In a more real sense, let's say we had this database here in the middle and we had multiple people trying to add 1 to the database and another person trying to subtract 2 from the database.



If at the same time of all these additions and subtractions happening, I wanted to see what number it actually was, what would the number actually be?

Hence the race condition — because if I get it right after the first person is done, the number is 2.

But what if the negative 2 happened right after the first plus 1, but before the last plus 1. That's when I asked for the data.


You can see how things could get more complicated and bugs in race conditions are pretty hard to find.

We're going to solve this by forcing the workers to wait in a line when creating the directories and log files, but we'll also be giving each test case its own test folder and log by using a unique ID.


We're going to create a “lock”.

A Lock is a mechanism that forces the workers to wait in line until the current worker exits the Lock.

Very much like a prize room where 1 person can enter at a time, grab their prize and once they leave the next person could enter the room to pick their prize.


We'll start by creating that “room” in our FW.cs file.

It’s going to be a new object called “_setLoggerLock”.


private static object _setLoggerLock = new object();

And now we'll use the room and put everything inside of it.

We can grab all of this [from our SetLogger method].



Now we're going to “lock” on our _setLoggerLock and paste everything inside.

Let me grab these and format them.


public static void SetLogger()
{
    lock(_setLoggerLock)
    {
        var testResultsDirectory = WORKSPACE_DIRECTORY + "TestResults";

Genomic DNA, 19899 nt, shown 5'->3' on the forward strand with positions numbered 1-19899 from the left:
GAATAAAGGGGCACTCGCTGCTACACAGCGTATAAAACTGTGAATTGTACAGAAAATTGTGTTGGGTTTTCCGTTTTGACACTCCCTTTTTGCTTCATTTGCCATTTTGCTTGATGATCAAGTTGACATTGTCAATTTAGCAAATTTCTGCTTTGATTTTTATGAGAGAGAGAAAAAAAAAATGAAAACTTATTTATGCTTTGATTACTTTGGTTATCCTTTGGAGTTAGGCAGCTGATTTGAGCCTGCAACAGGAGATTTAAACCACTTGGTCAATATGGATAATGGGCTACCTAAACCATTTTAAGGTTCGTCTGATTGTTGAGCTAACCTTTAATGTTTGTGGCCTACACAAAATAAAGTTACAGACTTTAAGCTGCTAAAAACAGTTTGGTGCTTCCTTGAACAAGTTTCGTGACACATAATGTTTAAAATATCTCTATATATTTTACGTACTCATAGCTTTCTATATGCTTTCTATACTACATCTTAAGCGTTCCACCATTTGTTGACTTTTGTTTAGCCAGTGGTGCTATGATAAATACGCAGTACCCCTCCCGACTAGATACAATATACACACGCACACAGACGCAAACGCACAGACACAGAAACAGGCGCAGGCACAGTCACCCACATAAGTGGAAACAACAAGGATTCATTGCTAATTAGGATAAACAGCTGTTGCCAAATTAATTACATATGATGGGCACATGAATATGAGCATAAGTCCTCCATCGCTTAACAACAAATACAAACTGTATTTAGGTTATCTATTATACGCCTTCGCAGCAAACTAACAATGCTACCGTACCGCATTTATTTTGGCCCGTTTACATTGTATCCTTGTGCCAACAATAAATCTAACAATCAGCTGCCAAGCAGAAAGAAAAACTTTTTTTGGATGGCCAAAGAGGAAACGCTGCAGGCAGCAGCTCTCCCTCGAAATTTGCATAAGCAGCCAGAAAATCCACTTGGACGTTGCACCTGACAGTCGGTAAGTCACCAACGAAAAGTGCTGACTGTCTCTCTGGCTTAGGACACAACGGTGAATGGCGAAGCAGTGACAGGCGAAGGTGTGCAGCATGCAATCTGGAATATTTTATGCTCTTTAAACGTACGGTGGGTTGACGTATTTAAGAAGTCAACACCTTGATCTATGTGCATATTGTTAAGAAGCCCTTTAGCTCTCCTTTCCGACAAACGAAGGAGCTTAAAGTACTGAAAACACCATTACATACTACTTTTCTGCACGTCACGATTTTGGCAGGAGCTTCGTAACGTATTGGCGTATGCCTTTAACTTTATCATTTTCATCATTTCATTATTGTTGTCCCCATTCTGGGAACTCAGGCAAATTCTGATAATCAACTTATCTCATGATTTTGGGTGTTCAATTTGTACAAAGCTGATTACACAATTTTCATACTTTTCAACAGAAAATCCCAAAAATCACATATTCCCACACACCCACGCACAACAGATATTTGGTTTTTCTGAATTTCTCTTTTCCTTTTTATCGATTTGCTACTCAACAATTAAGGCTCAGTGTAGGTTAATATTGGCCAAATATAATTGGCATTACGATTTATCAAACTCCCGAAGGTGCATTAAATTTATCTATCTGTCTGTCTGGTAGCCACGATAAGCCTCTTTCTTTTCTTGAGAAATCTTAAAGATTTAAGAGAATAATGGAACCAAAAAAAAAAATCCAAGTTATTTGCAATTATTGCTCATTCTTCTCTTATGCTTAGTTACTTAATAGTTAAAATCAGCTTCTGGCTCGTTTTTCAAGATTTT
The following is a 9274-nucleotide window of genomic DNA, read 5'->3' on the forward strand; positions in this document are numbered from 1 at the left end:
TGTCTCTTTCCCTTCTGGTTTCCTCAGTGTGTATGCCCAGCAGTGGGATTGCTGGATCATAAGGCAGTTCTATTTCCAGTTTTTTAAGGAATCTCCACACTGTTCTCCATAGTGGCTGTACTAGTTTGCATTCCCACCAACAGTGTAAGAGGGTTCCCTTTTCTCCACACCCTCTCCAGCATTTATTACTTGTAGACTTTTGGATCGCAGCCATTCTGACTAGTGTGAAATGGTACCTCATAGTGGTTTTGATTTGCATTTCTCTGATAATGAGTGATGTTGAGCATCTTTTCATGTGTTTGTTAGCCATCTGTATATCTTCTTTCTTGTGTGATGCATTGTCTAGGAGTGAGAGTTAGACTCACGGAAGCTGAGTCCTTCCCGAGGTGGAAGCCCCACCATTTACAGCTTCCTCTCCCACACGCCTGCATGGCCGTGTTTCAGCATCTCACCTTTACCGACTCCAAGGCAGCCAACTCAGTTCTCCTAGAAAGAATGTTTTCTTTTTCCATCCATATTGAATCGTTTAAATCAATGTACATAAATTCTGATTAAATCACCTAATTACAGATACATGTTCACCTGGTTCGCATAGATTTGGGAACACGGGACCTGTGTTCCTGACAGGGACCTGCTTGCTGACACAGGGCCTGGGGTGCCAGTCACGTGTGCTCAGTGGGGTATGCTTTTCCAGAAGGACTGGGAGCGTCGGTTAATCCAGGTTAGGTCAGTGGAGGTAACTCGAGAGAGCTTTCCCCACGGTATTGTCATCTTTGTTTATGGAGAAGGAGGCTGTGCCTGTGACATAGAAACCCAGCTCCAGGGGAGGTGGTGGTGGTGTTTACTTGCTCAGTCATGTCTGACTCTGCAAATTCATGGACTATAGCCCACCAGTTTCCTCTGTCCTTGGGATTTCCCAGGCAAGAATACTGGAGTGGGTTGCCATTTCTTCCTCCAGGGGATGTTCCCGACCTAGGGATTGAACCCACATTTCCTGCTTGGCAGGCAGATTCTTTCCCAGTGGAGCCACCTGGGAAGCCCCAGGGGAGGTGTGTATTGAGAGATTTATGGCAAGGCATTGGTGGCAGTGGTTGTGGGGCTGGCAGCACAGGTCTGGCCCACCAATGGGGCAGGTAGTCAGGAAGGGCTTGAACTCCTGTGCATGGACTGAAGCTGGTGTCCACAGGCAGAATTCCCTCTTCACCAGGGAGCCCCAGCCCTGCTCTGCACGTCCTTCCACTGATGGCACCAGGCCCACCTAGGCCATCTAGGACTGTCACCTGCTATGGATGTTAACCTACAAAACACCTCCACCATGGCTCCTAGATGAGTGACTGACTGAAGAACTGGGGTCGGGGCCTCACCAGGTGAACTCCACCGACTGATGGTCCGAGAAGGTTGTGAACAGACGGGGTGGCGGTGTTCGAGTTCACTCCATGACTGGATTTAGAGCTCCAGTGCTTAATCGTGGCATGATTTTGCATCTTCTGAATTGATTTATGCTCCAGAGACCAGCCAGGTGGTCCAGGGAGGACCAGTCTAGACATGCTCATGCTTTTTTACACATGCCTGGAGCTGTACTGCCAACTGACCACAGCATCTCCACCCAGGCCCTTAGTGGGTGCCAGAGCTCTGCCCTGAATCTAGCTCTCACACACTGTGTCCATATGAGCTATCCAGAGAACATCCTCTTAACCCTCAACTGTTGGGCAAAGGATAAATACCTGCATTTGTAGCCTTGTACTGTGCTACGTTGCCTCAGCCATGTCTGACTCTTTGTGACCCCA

var testName = TestContext.CurrentContext.Test.Name;
        var fullPath = $"{testResultsDirectory}/{testName}";

        CurrentTestDirectory = Directory.CreateDirectory(fullPath);
        _logger = new Logger(testName, CurrentTestDirectory.FullName + "/log.txt");
    }
}
private static object _setLoggerLock = new object();

Next, we'll check to see if the test folder already exists.

If it does, that means this is a test method with multiple test cases. We will still use the test name, but we'll also include the unique ID of the test case and append that to the name.

Let's add our if statement first for when the directory exists. Let's grab this and paste it in.

So, if it exists that we know that it's a test case method so let's add an ID here. We're going to use the TestContext.CurrentContext.

And then the test has its own ID already, so we're going to leverage that.


if (Directory.Exists(fullPath))
{
    CurrentTestDirectory = Directory.CreateDirectory(testPath + TestContext.CurrentContext.Test.ID);
}

And now our else condition.

Current directory is just going to be a regular directory, so directory dot create directory with just the full path.


else
{
    CurrentTestDirectory = Directory.CreateDirectory(fullPath);
}

Now let's go to our test suite Royal.Tests.

We already did it for the CopyDeckTest.cs.

Let's go to our CardTests.cs.

And in here we need to include that [OneTimeSetUp] and this was FW.CreateTestResultsDirectory.

And then inside of here [our [SetUp] method] we add FW.SetLogger.



Open up a terminal, run those tests.

We want to do the test category of “cards” and use NUnit to set the number of test workers — have it be like 2 or 3, or something.


dotnet test --filter testcategory=cards –Nunit.NumberOfTestWorkers=3

Run the tests again and we'll see what we get inside of the test results directory.

Hey, what I'm talking about, it looks like we got everything we were expecting.



So, you'll see that all of these look like they have the same name.

They do end with the ID that we used, but otherwise each one has their own log file as well.

You see the timestamps are a little bit different than each of them.

Awesome, we did it.

So that's what I'm talking about. Login away concurrently. Thread safe.

Good job!